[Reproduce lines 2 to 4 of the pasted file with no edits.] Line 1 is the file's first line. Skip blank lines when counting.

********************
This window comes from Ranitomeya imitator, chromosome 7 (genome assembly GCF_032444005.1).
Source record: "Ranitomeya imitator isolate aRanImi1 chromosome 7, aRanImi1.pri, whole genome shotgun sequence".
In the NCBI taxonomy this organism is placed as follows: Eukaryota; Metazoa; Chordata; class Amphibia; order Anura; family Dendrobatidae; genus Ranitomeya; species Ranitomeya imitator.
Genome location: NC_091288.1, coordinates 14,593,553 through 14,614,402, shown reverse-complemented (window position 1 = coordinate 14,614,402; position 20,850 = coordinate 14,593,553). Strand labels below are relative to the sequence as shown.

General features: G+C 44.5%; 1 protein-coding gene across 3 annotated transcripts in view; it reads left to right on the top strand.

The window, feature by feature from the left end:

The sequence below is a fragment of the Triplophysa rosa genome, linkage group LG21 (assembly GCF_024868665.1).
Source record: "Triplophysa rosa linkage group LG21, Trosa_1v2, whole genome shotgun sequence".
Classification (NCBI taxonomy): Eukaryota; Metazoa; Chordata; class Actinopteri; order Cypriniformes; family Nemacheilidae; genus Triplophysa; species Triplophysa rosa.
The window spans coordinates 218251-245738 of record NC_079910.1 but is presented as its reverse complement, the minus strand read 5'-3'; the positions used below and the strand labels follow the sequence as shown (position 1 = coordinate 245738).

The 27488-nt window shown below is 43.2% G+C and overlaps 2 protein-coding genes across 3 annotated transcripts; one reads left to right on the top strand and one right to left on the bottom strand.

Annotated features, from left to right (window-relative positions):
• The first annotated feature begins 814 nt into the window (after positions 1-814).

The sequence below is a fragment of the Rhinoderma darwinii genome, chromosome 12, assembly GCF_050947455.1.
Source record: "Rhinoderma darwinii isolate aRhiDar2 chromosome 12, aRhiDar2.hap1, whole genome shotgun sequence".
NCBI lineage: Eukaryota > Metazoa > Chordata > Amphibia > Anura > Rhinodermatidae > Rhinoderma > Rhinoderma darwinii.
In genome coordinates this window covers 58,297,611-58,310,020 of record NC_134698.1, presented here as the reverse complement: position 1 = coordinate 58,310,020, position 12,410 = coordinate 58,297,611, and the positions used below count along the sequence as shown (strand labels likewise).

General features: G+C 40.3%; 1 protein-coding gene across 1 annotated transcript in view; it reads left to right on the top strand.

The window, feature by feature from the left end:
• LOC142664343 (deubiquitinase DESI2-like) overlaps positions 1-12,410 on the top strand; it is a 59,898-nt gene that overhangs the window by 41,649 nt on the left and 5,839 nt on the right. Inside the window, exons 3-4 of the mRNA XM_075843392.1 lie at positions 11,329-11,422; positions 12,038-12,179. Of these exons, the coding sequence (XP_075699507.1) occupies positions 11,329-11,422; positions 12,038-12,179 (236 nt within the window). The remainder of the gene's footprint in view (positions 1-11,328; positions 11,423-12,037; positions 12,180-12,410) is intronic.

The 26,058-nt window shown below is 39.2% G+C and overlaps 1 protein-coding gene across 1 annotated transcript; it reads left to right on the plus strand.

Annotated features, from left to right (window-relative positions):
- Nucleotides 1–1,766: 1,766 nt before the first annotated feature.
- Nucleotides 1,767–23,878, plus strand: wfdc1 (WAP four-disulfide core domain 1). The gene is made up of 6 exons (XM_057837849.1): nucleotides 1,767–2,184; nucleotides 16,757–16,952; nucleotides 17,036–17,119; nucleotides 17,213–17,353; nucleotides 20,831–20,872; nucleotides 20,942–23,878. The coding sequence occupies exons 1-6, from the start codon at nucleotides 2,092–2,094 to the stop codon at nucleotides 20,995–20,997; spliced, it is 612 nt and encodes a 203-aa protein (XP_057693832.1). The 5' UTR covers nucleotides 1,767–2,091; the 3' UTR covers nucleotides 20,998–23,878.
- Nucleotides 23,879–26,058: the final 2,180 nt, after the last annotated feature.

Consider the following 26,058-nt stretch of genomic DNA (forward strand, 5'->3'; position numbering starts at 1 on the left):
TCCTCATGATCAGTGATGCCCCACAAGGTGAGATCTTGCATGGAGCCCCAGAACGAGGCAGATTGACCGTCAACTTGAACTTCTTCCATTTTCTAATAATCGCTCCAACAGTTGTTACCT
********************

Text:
Source record: "Ranitomeya imitator isolate aRanImi1 chromosome 7, aRanImi1.pri, whole genome shotgun sequence".
In the NCBI taxonomy this organism is placed as follows: Eukaryota; Metazoa; Chordata; class Amphibia; order Anura; family Dendrobatidae; genus Ranitomeya; species Ranitomeya imitator.
Genome location: NC_091288.1, coordinates 14,593,553 through 14,614,402, shown reverse-complemented (window position 1 = coordinate 14,614,402; position 20,850 = coordinate 14,593,553). Strand labels below are relative to the sequence as shown.